Wal Mart and Schadenfreude

amcpherson's picture

(Never in my wildest dreams did I envision myself putting those two words into one headline, but leave it to the world of open source technology. . .) Much has been made of Wal Mart’s move of the Linux $199 notebook from in store Wal Mart to online sales. At first I was shocked by the attention, wondering how the story was placed in the first place. (I can guarantee Wal Mart didn’t call the AP or write a press release on this change. They’d have to employ an army of thousands to keep track of their stock changes day by day.)

But the more I thought about it, the more it made sense. A lot was made in the press that Wal Mart was selling the Linux-based PC in the first place. Then a ton of noise was made when it was said that the PC had sold out. Much rejoicing throughout the FOSS community! People love a fall after hubris. So is this a big story? What’s the truth behind it?

David Liu, CEO of gOS, does a great job explaining the story here. Obviously there is a market for these computers. But just like any new product, you have to target the right market. Is someone running into the supermarket (Wal Mart, I think, is the US’s largest food retailer now (scary)) the right target for a Linux-based desktop right now? Based on the comments on Wal Mart’s site, I would say no. For people who don’t understand what an OS is or what software does, this may not be the right product. For someone who wants a second computer to access the Internet and online documents/mail/calendar that I use everday, the $199 pc makes a lot of sense, but that’s certainly not everyone and certainly not yet.

Regardless of where or how it’s sold, these new sub $400 PCs are revolutionary — for the right market and at the right time. Is it disappointing you can’t walk into a Wal Mart and buy a Linux-based PC? Definitely. (Even though to be honest it doesn’t break my heart to pass Wal Mart by.)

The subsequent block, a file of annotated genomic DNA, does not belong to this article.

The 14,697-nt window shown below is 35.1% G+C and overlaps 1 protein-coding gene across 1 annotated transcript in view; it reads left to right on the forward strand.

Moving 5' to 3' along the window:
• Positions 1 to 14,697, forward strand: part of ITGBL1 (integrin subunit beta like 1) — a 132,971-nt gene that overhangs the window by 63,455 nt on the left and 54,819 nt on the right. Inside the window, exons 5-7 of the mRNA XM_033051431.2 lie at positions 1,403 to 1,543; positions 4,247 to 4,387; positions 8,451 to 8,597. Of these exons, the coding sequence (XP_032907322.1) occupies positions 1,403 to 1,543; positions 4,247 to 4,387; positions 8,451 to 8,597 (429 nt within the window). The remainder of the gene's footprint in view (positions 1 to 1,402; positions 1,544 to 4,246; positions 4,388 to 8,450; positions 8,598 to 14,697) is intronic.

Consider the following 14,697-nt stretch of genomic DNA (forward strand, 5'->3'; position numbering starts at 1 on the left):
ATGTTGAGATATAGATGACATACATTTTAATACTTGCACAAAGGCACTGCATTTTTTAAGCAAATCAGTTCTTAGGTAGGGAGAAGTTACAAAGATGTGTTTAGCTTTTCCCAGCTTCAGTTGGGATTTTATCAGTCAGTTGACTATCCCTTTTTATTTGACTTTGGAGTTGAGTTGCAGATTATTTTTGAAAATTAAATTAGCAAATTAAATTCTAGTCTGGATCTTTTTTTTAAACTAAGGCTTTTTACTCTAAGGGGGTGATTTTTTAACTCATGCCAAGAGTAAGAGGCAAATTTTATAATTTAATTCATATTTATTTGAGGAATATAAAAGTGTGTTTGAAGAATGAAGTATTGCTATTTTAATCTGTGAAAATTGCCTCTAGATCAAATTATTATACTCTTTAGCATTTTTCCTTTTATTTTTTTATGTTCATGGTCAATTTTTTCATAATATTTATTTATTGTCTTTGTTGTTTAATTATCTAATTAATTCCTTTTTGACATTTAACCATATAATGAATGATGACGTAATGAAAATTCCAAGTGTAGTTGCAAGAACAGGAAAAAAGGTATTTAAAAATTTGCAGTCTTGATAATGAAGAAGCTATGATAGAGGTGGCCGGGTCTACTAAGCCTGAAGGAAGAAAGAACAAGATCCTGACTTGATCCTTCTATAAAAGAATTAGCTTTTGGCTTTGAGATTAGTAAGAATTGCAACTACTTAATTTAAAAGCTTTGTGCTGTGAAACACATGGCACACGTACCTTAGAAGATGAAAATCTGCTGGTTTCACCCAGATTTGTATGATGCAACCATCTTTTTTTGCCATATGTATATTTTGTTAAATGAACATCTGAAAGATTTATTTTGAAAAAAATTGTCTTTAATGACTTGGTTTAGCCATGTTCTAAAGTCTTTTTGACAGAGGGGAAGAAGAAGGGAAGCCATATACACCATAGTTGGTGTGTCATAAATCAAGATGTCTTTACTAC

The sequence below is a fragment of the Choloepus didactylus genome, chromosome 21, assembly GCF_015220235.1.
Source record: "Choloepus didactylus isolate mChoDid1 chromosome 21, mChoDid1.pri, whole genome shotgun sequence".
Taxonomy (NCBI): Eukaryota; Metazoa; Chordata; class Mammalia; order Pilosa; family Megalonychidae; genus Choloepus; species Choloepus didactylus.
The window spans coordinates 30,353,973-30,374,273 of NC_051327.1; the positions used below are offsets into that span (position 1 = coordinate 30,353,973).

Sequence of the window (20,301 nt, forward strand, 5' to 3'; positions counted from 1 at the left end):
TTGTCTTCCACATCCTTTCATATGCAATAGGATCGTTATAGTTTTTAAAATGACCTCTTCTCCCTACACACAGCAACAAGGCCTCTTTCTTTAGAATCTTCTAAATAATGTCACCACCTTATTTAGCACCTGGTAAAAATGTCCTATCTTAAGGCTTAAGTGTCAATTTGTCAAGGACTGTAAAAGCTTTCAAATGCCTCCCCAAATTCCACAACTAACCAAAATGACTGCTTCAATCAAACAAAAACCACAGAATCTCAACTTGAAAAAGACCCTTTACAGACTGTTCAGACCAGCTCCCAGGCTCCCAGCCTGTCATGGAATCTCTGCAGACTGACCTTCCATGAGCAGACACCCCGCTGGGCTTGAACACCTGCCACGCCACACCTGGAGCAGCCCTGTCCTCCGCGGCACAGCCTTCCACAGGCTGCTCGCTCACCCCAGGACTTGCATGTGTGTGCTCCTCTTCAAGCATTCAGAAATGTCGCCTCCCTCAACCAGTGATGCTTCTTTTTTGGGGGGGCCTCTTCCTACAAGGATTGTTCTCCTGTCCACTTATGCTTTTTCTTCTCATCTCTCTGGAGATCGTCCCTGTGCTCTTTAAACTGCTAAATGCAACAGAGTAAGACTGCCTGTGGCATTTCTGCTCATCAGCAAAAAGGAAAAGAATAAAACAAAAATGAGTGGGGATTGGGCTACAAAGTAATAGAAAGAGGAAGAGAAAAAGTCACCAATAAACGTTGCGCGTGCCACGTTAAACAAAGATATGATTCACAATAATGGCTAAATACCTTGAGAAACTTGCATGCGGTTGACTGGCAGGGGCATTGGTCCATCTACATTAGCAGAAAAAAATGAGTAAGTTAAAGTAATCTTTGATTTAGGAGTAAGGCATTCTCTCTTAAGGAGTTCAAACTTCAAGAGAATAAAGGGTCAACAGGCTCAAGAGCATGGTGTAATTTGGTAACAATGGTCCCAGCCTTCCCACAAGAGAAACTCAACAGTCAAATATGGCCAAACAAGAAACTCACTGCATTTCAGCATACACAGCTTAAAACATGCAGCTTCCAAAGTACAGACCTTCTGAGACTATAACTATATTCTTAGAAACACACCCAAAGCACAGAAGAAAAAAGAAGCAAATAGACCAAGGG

But in a related story, I find this column from a ZD Net blogger puzzling. His headline: “Windows-based Eee PC to outsell Linux version - Another blow for Linux”

ASUS expects to ship in the region of 5 million Eee units this year, but the fact that the company expects 3 million of these to be XP-based must come as a poke in the eye to all the Linux enthusiasts who saw the Eee as bringing Linux to the masses.

First of all, I would hardly count a 3 - 2 ratio when Windows has close to 90 percent market share a “blow.” Let’s be realistic: Adoption of Linux on the desktop is hardly as threatening to Microsoft as it has been on the server. For Linux these numbers are unbelievable good. Apple, with greater desktop share than Linux but a few points, would be thrilled with these ratios.
I also wonder why he doesn’t make much of the fact that these computers have XP on them and not Vista. Are customers really going to be thrilled with buying a new computer with an old OS that is not going to be sold or supported in only 108 days? These $400 machines ($280 if you’re running Linux) are not capable of running Vista. The memory and components required are far too expensive and stringent. These computers are already Vista Orphans.

He also makes the following strange conclusion: “Adding Windows is a good way to puff out the price and scrape a little more profit.” It certainly costs consumers a lot more to buy the XP computer versus the Linux one, but I would hazard a guess that there is only one entity making more profit on that machine and that entity is not Asus. Just ask them. They and many of these new UMPC and low cost PC vendors will be on hand at our Linux Foundation Collaboration Summit in Austin on April 8.